AAPG is about to publish a historic and significant book – historic because of its concept and significant because of its content. But first another subject is being discussed.
Author Stephen L. Bend, associate professor of geology at the University of Regina, Saskatchewan, Canada, is passionately talking about the miniatures he is making for an upcoming special on the History Channel called “Reinventors II” rather than his and AAPG’s new Petroleum Geology eTextbook, scheduled for release this month.
“I am making Da Vinci’s tank, vintage machine guns and ancient weaponry, and actually have a one-quarter-scale trebuchet in my back garden that hurls two-pound objects over 100 feet – it’s great for my kids ‘show and tell!’”
And then he adds – not that he needs to – “I have a very tolerant wife.
Having just labored over an exciting new development in the field of petroleum geology education – an eTextbook on CD-ROM with interactive video and audio – you can forgive Bend for tinkering in the backyard, lobbing whatever projectiles he has toward the house and testing his wife’s patience.
His commitment to creating something new and fresh easily informs and inspires the various facets of his creativity.
Those who have seen it say the Petroleum Geology eTextbook, AAPG’s first-ever e-textbook, is a worthy compendium to A.I. Levorsen’s famed Geology of Petroleum, long considered the mother of all petroleum geology textbooks.
It also is believed to be the first new single book to specifically offer an all-encompassing view of petroleum geology since Levorsen’s tome.
(AAPG’s Treatise of Petroleum Geology offered a more comprehensive look at the subject, but that came in three series, including a reprint series comprising 20 separate volumes.)
A New Gold Standard?
Before talking of either his or Levorsen’s book, though, Bend wants to set the record straight on one thing.
“Let’s dispense with the ‘professor’ thing,” says a man who not only has a doctorate from the University of Newcastle-upon-Tyne in England, but also is a competitive cross-country skier and mountain biker.
For starters, then, Stephen is flattered by the comparison.
Calling Levorsen’s book the industry’s “gold standard,” he says, “I have a copy of Geology of Petroleum myself and often admire the volume of work and knowledge that is encapsulated in his book.
“As complete as that text was,” he continues, “technology, geological knowledge, geological practices and the means of executing the business of oil and gas exploration are always evolving.”
And that evolution needed a newer information delivery system, one that would honor the fundamentals of the profession but be able to adapt when necessary.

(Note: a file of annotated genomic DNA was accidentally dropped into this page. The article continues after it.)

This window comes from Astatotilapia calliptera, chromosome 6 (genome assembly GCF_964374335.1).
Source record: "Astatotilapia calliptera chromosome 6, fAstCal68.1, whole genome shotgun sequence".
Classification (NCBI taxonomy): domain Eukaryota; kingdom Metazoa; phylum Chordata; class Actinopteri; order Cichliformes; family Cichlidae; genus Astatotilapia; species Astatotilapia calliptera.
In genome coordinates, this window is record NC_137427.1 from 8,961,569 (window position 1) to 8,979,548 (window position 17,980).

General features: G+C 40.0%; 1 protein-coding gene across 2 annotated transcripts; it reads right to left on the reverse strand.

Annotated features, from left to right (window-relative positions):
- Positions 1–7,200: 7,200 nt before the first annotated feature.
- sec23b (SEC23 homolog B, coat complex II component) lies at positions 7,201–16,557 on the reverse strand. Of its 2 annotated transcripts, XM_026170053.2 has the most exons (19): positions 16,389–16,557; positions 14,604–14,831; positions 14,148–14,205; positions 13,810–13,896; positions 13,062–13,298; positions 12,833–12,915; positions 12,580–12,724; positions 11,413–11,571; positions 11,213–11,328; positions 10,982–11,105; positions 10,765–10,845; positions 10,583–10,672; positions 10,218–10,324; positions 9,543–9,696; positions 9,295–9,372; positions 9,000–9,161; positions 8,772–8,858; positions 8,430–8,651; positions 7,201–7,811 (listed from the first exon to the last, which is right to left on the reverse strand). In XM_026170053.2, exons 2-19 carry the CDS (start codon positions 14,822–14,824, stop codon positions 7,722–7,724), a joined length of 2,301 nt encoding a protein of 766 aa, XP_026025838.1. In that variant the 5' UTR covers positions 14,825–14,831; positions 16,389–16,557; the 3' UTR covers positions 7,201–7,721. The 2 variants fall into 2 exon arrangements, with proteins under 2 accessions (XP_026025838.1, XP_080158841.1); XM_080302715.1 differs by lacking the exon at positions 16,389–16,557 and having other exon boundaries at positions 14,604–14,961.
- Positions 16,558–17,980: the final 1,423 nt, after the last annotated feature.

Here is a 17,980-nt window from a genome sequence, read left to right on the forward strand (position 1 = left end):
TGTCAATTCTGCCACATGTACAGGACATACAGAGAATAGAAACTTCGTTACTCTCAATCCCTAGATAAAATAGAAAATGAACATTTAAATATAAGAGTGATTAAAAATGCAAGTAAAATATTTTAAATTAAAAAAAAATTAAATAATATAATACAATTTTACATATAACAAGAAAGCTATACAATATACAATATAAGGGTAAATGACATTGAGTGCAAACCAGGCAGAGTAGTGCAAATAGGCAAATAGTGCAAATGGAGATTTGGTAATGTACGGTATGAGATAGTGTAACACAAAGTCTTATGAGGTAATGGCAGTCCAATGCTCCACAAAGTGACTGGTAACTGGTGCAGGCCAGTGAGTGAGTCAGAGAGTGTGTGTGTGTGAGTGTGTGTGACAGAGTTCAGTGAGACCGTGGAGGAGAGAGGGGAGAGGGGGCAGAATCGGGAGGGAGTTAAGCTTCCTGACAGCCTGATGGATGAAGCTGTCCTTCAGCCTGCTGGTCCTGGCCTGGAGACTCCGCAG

With the Petroleum Geology eTextbook, Bend not only augments the great wealth of knowledge found in Levorsen’s and other published geologic work, but also augments the way in which that information is transmitted and actually defined.
“Take, for example, our current and increased understanding of source rocks, petroleum generation, oil migration, seals and sealing surfaces, geophysical exploration, the constant evolution in petrophysical logging and the evolution in drilling practices,” he said, “all of which have changed over the last 50 years.”
Another discussion of that change can be found in the first line of the eText, where Bend wonders if the term “petroleum geologist” is even accurate anymore.
“Petroleum geology, as a sub-discipline of geology, has become both increasingly broad in scope and highly dependent upon a myriad of specialties, ” he said. “A ‘petroleum geologist’ may be principally a stratigrapher, a structural geologist, a sedimentologist, a geochemist, or ‘well site geologist,’ etc., all of whom apply their respective skills and knowledge in the exploration and production of oil and gas!
“However, everything has to be successfully integrated as ideas and interpretations of the subsurface evolve,” he added. “So you could say that the petroleum geologist is not only a wearer of many ‘hats,’ but the ‘hats’ may also change throughout ones’ career.”
All of this, he says, is as much about science as it is art, comparing geology with abstract art – a field in which he is both a collector and creator.
“Like abstract art, interpretations of the subsurface exist in the mind,” he said. “Even throughout the exploration and production history of an oil or gas field, the geologist cannot see or touch the reservoir buried within the subsurface.
“Another connection is creativity. A petroleum play and piece of art are both the fruits of a creative mind, enabled with the appropriate skills and tools to get the job done! ”
The Times They Are A-Changing